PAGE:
A vigil called by a coalition of civil rights organizations on behalf of families of immigrants deprived of their freedom at the Stewart Detention Center in southern Georgia ended Saturday with the arrest of two activists.

Anton Flores, director of the Alterna organization, and another activist, identified only as Chris, were arrested for supposedly crossing into prison territory without authorization, something denied by the former, who was freed after charges against him were dropped.

Under the slogan "No More Profits Off Our Pain," activists and relatives of prisoners protested in Lumpkin, Georgia, about the way these privately run, for-profit detention centers are operated and demanded that they be closed down.

"Just look at the pain caused to communities in Georgia by those who make money out of immigrant arrests," Azadeh Shahshahani, director of the Georgia branch of the National Security and Immigrants Project of the American Civil Liberties Union, or ACLU, told Efe.

With banners asking President Barack Obama to suspend the deportations, activists and prisoners' families marched to the Stewart Detention Center to denounce the impact that breaking up families has on the children of detainees.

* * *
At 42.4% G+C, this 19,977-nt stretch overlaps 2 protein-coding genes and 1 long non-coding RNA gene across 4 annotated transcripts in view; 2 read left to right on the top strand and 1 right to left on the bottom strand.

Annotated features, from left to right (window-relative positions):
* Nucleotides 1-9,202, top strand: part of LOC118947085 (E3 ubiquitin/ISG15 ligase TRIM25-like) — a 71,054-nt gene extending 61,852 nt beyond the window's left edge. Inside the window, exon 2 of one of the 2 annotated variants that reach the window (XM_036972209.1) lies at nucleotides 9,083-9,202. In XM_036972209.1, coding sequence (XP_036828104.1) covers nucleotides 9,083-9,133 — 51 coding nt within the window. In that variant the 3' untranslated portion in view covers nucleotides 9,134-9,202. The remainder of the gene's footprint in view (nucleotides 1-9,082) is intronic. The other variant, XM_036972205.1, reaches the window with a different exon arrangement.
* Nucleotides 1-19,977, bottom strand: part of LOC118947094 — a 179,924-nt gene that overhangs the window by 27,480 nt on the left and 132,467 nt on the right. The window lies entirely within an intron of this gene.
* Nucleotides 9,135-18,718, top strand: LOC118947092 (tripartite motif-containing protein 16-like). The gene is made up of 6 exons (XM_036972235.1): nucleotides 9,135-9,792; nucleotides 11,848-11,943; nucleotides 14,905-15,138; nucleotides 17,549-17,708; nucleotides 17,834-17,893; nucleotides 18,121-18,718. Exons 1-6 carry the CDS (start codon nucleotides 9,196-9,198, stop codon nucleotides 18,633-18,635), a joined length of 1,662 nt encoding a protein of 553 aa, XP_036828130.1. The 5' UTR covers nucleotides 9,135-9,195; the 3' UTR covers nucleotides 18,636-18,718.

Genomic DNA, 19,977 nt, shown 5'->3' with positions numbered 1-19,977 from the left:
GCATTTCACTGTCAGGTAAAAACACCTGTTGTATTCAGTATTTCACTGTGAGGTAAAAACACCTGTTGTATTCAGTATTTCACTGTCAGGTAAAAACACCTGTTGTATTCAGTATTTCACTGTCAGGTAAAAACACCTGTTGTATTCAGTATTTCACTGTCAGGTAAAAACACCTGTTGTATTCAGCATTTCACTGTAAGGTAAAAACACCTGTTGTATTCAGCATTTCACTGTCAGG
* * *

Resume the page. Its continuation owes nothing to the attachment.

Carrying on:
"This is an unjust situation and we believe that now is the time to end this obligatory jailing of immigrants, when so often there is no reason for arresting them," the activist told Efe.

The privately run Stewart Detention Center holds close to 2,000 immigrants and is the biggest of its kind in the United States.

A case-by-case analysis found that Lumpkin County has the highest proportion of deportations in the United States - 98.8 percent.

The activists also demanded better treatment for prisoners, who in many cases say that they are refused medication and treatment when they get sick.

According to a report by Georgia Watch Detention, the Stewart Detention Center violates some of the standards set by U.S. Immigration and Customs Enforcement, or ICE, such as denying food and medicine to detainees as punishment.

The coalition has repeatedly expressed its opposition to for-profit corporations running detention centers like this.

According to a report by the coalition of civil rights organizations, The Detention Watch Network (DWN) reported in 2011 that private companies manage close to 49 percent of detention centers for undocumented immigrants in the country, and three companies with ICE contracts spent more than $20 million on lobbying between 1999 and 2009.

According to the coalition, the private prison industry has focused its efforts on gaining greater influence over immigration policies and legislation.

According to DWN data, over the past five years the number of immigrants and the cost of their detention have doubled, with 383,524 detained in 2009 at a cost of $1.7 billion - an average of $122 a day for each one.